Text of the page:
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MSc

Sam Thompson

Evaluating Evaluation: An Investigation of Quality Judgements in Musical Performance

PhD 2005 (London)

This thesis develops a critique of traditional performance evaluation in music, through theoretical reinterpretation of existing practice and both naturalistic and controlled experimental methods.

Initially, notions of 'formal' and 'informal' evaluation are examined, with the former interpreted as a special case of the latter in which listeners attempt to 'objectify' their judgement such that certain personal responses are consciously eliminated.

The first empirical study explores typical performance evaluation practice. Evidence is found to suggest that experienced evaluators disagree considerably about the quality of several performances and that they perform poorly in terms of discriminating between different aspects of performance. A second study makes novel use of a continuous measurement methodology to probe the dynamic characteristics of a performance evaluation task. Results suggest that skilled listeners make quality judgements about performances remarkably quickly. Moreover, the study's group design shows that evaluative judgements of different aspects of performance may develop differently over time.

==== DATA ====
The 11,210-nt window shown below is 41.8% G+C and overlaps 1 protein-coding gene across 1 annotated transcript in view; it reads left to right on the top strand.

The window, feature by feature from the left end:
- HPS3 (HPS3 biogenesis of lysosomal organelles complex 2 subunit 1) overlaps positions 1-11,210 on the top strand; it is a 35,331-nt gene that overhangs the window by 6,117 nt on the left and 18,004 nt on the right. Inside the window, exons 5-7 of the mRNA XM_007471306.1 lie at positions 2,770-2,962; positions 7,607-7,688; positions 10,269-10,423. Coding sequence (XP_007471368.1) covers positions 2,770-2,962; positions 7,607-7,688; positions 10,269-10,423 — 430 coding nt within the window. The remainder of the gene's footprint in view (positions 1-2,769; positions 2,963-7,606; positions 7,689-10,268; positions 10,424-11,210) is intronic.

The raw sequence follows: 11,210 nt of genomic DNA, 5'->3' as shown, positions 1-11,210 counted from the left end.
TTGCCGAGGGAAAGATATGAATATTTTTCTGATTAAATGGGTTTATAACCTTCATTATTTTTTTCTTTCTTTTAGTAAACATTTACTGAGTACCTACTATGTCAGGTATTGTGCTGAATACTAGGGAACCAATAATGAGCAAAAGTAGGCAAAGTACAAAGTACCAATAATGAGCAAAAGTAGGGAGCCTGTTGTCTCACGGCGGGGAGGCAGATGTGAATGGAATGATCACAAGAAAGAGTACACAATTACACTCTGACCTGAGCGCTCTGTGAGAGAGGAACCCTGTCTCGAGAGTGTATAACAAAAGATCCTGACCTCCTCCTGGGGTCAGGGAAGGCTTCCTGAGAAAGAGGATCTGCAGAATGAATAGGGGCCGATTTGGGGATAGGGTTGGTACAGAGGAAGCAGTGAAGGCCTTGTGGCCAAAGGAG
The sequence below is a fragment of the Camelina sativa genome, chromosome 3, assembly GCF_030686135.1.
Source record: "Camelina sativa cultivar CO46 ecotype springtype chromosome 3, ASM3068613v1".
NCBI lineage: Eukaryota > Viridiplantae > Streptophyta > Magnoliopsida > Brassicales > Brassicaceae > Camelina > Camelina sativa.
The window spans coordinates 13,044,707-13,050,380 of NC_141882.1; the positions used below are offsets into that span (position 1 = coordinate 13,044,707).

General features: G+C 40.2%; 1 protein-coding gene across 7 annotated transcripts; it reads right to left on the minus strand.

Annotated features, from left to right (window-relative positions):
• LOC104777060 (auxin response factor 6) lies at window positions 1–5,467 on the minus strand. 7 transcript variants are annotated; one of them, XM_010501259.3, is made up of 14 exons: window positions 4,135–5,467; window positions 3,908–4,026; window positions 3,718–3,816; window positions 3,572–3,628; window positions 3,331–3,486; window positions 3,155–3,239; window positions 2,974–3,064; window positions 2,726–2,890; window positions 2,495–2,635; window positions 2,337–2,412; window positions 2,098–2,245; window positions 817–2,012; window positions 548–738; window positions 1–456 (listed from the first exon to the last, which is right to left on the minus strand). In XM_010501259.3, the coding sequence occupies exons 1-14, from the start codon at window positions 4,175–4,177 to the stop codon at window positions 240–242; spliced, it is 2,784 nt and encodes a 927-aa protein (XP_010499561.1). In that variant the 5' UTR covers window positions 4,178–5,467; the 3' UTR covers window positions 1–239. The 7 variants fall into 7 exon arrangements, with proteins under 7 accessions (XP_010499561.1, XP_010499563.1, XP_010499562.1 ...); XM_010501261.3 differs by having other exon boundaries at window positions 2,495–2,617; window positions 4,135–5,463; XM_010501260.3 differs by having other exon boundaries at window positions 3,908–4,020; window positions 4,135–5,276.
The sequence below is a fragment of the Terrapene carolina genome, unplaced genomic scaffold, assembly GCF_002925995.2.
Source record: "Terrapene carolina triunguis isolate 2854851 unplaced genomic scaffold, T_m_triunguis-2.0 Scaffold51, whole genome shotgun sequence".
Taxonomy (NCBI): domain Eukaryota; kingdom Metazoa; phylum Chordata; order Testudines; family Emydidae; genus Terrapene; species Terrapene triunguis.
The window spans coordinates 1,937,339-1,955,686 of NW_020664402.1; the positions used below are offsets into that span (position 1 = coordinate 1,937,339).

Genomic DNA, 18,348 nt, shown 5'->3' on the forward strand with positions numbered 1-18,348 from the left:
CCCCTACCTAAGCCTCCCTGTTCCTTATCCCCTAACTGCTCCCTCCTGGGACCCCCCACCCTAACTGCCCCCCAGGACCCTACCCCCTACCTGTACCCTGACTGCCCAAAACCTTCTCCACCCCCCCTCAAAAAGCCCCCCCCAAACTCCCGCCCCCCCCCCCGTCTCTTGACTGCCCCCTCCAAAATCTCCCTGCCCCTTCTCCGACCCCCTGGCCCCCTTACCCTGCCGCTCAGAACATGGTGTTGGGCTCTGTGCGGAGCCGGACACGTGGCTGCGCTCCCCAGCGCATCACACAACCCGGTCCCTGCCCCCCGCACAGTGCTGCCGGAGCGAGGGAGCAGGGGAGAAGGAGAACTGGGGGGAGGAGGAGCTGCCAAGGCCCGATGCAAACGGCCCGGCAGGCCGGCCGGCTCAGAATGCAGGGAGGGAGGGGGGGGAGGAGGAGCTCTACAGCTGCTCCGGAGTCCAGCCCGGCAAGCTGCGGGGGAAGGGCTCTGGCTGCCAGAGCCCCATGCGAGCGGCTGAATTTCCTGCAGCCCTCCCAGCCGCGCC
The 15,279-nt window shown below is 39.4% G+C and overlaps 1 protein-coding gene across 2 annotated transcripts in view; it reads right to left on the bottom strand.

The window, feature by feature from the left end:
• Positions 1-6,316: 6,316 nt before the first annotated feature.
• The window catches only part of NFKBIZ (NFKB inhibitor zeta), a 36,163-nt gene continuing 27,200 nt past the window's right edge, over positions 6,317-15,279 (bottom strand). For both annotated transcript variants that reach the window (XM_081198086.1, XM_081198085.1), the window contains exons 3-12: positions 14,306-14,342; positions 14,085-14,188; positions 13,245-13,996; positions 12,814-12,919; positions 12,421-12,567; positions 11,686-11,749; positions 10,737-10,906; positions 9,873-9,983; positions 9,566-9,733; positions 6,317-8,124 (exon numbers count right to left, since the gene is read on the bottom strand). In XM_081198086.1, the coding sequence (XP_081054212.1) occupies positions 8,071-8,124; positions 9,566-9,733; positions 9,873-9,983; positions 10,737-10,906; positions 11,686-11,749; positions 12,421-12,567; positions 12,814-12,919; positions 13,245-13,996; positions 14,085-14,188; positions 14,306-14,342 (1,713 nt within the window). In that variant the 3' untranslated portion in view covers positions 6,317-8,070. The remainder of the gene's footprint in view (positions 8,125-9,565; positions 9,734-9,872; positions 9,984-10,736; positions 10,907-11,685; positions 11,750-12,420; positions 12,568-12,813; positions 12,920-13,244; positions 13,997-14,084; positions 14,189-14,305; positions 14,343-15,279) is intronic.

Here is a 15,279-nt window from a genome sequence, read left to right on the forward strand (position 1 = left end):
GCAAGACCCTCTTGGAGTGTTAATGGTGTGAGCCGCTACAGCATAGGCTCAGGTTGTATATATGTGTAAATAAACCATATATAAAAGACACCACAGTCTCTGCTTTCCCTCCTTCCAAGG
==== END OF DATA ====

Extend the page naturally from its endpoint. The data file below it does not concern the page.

Drawing on a wider theoretical framework, the third study considers the relation of quality judgements to affective responses for an audience at a live orchestral concert. Data from the study suggest that personal affective responses may be more important than the performance's absolute perceived quality in influencing listeners' enjoyment of a concert, but that other factors also contribute. The fourth study uses a sampling questionnaire methodology in which respondents are encouraged to reflect on factors that influence their enjoyment of a performance. Principal Components Analysis is used to produce a tentative model of relationships between these factors.

In the final chapter, findings from the four studies are considered, and an argument made for the reconceptualisation of existing practice such that informal evaluative judgement are accorded priority. Limitations of the work and suggestions for future research are discussed. 

Related publications

Thompson S (2006), Audience responses to a live orchestral concert, Musicae Scientiae, 10, 215-244 [DOI]

Thompson S (2007), Determinants of listeners' enjoyment of a performance, Psychology of Music, 35, 20-36 [DOI]

Thompson S, Williamon A, & Valentine E (2007), Time-dependent characteristics of performance evaluation, Music Perception25, 13-29 [DOI]

Thompson S & Williamon A (2003), Evaluating evaluation: Musical performance assessment as a research tool, Music Perception, 21, 21-41 [DOI] 


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